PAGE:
Hand 89 – A[diamond]2[diamond]5[club]9[diamond] 2nd position (100/200) Chips 6,418 (raise to 700 with 5 players yet to act)

The Big Blind so far has been tight-aggressive, and appears unwilling to defend with marginal hands. With a this hand shape, stealing is preferable to post-flop play. No resistance.

Hand 92 – A[club]2[club]5[spade]7[spade] under the gun (100/200) Chips 6,918 (call with 8 players yet to act.

This is a late position steal hand, and it also a good balancing hand for an early position call that can stand up to a raise. I do not like raising this early, as I might end up getting my chips in the middle pre-flop against an A2xy hand that has better side cards in both directions.

I routinely see novice players get very excited about double-suited A2xy hands, but my chip stack is deep enough that I prefer to play this hand post-flop, where I can use the leverage of a made low with counterfeit protection to push a marginal high hand out of the pot by the river.

There are two late position callers, small blind folds, big blind checks.

Flop 5[club]T[heart]2[heart] (pot 900; check-fold to a pot-sized bet.)

Despite flopping two pair, this is a dreadful situation. A3xx or A4xx with any heart draw should certainly bet the pot here, as should A3Tx, and a very brave 34xx hand could also bet. As I have no meaningful redraw, this is an easy fold.

Level 7 Blinds go to 125/250 my stack is still close to 15M. There are 36 players remaining, or exactly half of the starting field.

Hand 99 – A[spade]2[club]8[club]T[club] 3rd position (125/250) Chips 6,393 (fold as 3rd to act with six players left to act.

From a later position, this hand would be a steal hand. With a better emergency low or a suited ace, I could happily see a flop or even consider a steal from this position. However, I would hate to be reraised with this hand but I would be unable to fold, despite mostly being behind any raising hand here.

Level 8 starts at hand 112 Blinds go up to 150/300. I have been quiet since hand 92. My stack is close to 15M. There are 33 players remaining.

Hand 113 A[club]7[club]Q[spade]8[spade] Button (150/300) Chips 5,993 (Raise to 1,050 to open)

Compare this hand with hand 99. This has high card strength, an emergency low, and it merits a button steal. The small blind has a healthy stack and has shown a willingness to defend with many hands, although defending from the small blind often narrows the hand range to AWxy hands.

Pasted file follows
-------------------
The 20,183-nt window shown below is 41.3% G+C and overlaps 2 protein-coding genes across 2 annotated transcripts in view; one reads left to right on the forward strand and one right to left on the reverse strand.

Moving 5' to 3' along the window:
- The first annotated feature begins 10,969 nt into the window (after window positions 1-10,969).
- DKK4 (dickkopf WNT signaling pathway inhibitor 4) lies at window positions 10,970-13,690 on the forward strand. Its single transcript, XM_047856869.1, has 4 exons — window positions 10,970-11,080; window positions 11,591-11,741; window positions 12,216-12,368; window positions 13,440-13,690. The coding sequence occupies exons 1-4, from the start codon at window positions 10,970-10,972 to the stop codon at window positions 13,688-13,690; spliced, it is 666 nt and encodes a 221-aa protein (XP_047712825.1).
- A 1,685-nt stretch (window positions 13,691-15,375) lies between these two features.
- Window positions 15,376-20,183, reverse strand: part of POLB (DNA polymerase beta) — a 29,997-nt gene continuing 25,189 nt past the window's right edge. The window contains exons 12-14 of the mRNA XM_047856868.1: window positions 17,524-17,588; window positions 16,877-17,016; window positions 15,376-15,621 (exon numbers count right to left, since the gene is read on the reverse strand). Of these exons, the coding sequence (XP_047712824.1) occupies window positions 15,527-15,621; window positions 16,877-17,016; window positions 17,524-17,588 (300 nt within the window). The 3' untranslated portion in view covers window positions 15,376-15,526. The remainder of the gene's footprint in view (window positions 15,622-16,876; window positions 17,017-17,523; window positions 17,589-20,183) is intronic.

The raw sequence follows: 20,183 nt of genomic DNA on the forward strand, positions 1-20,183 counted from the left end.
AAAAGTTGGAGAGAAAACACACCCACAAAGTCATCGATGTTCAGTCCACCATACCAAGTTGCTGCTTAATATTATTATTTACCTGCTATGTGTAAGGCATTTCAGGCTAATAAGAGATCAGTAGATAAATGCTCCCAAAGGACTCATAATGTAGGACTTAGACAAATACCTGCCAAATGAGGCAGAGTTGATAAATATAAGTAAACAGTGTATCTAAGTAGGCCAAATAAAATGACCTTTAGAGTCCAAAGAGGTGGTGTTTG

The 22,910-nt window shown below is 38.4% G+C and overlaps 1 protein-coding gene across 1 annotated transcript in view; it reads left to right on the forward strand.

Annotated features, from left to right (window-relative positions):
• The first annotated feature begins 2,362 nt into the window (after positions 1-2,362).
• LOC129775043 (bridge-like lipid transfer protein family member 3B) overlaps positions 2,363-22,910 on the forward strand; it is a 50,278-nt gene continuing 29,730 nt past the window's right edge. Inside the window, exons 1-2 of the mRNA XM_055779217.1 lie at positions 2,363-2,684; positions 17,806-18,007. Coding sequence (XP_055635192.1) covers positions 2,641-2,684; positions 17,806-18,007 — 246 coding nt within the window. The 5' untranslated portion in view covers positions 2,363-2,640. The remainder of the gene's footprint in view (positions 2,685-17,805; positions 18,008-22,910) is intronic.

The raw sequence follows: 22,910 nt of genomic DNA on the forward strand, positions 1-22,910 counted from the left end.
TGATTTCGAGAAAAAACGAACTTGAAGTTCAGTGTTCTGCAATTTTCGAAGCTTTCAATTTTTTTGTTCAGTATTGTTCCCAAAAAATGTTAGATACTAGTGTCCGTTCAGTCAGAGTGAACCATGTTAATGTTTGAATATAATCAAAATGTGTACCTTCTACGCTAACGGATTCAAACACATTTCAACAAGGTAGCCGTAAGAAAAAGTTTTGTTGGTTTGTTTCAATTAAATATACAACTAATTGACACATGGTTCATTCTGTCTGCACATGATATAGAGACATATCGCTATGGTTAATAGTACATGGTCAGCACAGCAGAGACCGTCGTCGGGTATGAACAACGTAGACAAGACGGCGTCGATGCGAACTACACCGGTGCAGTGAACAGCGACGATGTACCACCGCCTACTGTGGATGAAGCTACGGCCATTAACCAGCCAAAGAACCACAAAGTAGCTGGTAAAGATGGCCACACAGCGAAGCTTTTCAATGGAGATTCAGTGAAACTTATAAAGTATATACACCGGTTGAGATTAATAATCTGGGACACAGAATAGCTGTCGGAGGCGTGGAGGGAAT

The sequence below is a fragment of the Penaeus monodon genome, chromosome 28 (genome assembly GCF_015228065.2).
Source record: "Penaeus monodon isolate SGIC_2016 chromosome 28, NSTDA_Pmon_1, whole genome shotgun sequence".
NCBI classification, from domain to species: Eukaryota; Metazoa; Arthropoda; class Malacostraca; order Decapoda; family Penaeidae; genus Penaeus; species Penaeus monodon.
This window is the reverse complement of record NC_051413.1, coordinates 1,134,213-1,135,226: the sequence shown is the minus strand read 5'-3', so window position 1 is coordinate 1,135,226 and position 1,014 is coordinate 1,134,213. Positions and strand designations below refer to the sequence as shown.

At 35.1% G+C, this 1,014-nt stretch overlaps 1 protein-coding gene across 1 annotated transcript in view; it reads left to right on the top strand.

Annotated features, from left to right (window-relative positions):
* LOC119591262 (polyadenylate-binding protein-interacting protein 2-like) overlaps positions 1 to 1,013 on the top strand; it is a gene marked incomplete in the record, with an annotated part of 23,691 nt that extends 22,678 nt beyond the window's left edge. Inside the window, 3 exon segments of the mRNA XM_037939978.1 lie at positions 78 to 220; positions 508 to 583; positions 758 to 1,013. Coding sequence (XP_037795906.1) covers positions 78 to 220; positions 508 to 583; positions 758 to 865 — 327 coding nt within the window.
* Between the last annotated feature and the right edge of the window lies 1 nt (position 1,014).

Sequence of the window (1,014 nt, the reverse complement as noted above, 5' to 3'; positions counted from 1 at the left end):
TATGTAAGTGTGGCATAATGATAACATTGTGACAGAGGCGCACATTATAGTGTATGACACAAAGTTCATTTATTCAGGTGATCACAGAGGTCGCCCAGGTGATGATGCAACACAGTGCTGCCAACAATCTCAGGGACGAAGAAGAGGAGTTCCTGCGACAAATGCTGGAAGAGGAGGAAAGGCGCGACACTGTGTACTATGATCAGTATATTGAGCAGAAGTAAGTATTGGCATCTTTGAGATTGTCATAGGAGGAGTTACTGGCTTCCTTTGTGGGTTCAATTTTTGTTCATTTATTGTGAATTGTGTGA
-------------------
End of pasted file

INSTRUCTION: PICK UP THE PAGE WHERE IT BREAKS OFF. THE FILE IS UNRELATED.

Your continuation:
Flop K[diamond]T[heart]6[heart] (pot = 2,400; fold to a 2,400 bet)

Wrong colored flop. The small blind could have made this bet with a naked flush draw and a pair of threes, and I am still behind. This is an easy fold, and I have just lost 20% of my stack from a steal gone awry.

Hand 115 – A[club]5[heart]6[diamond]J[club] 5th position (150/300) Chips 4,943 (fold after one limper)

At 11M, I am not yet desperate. This is an open-steal hand from late position, but after one limper I prefer not to see a flop with this marginal hand , even with position.

Hand 125 – A[diamond]4[heart]8[spade]J[spade] 3rd position (150/300) Chips 4,493 (fold)

This is a button-steal hand, since it has AW, a face card and some suitedness. With a healthier stack, However, we are approaching the bubble and I am not on the button, so I let this go and wait for a better opportunity.

Hand 128 – A[club]2[spade]3[heart]K[diamond] Big Blind (150/300) Chips 4,193 after posting (raise to 2,250 after one limper and a min-raise to 600)

There are very few hands that are ahead of A2Kx, and with A23K, this is an automatic raising hand in the same way as AAWx. Villain flat calls my reraise with 3690 behind, which makes me assume villain will show down A2xx.

Flop 6[heart]8[diamond]Q[diamond] (pot = 4,950; bet 2243 all-in, villain calls)

There was virtually no flop I could have folded with this stack size and this hand, especially since I have to assume villain shares two cards with me. Villain calls with A[diamond]3[diamond]5[club]6[club], and I am sweating on the turn but squeak out a chop.

Turn/River 9[diamond] 7[diamond]

Second Break at the conclusion of hand 129.

Blinds will be going up to 200/400, and I will return to the table with about 8M. This is not a desperate stack, but it is far from commanding.

During levels 5-8, I got a much better distribution of random hands than in the first four levels. There was such a richness of hands, that I actually threw away a junk A2xy hand, and I was much less tempted to fool around with marginal hands, except to make steals. While I did manage to double my stack over four levels, my stack growth was not enough to bring me to a commanding stack. As mentioned in the text, I could have increased my aggressiveness with a few of these hands.